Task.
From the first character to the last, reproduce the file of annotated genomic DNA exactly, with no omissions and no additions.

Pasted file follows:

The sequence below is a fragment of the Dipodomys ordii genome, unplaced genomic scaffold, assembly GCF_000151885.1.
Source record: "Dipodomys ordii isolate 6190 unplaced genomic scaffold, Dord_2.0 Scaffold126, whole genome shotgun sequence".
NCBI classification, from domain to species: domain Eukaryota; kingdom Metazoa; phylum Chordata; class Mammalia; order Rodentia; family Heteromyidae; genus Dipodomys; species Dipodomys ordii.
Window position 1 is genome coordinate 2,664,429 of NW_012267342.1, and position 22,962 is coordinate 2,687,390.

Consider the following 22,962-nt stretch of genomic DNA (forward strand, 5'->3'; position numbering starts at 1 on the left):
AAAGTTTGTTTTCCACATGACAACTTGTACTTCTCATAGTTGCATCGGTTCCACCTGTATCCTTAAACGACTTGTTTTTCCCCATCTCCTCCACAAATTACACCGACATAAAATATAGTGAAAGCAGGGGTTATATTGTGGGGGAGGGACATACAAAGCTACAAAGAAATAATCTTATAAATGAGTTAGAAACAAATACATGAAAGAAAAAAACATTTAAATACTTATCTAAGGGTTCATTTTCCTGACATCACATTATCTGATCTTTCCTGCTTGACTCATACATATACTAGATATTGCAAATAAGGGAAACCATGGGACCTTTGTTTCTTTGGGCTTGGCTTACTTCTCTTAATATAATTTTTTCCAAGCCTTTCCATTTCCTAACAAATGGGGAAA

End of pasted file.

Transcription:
The sequence below is a fragment of the Dipodomys ordii genome, unplaced genomic scaffold, assembly GCF_000151885.1.
Source record: "Dipodomys ordii isolate 6190 unplaced genomic scaffold, Dord_2.0 Scaffold126, whole genome shotgun sequence".
NCBI classification, from domain to species: domain Eukaryota; kingdom Metazoa; phylum Chordata; class Mammalia; order Rodentia; family Heteromyidae; genus Dipodomys; species Dipodomys ordii.
Window position 1 is genome coordinate 2,664,429 of NW_012267342.1, and position 22,962 is coordinate 2,687,390.

Consider the following 22,962-nt stretch of genomic DNA (forward strand, 5'->3'; position numbering starts at 1 on the left):
AAAGTTTGTTTTCCACATGACAACTTGTACTTCTCATAGTTGCATCGGTTCCACCTGTATCCTTAAACGACTTGTTTTTCCCCATCTCCTCCACAAATTACACCGACATAAAATATAGTGAAAGCAGGGGTTATATTGTGGGGGAGGGACATACAAAGCTACAAAGAAATAATCTTATAAATGAGTTAGAAACAAATACATGAAAGAAAAAAACATTTAAATACTTATCTAAGGGTTCATTTTCCTGACATCACATTATCTGATCTTTCCTGCTTGACTCATACATATACTAGATATTGCAAATAAGGGAAACCATGGGACCTTTGTTTCTTTGGGCTTGGCTTACTTCTCTTAATATAATTTTTTCCAAGCCTTTCCATTTCCTAACAAATGGGGAAA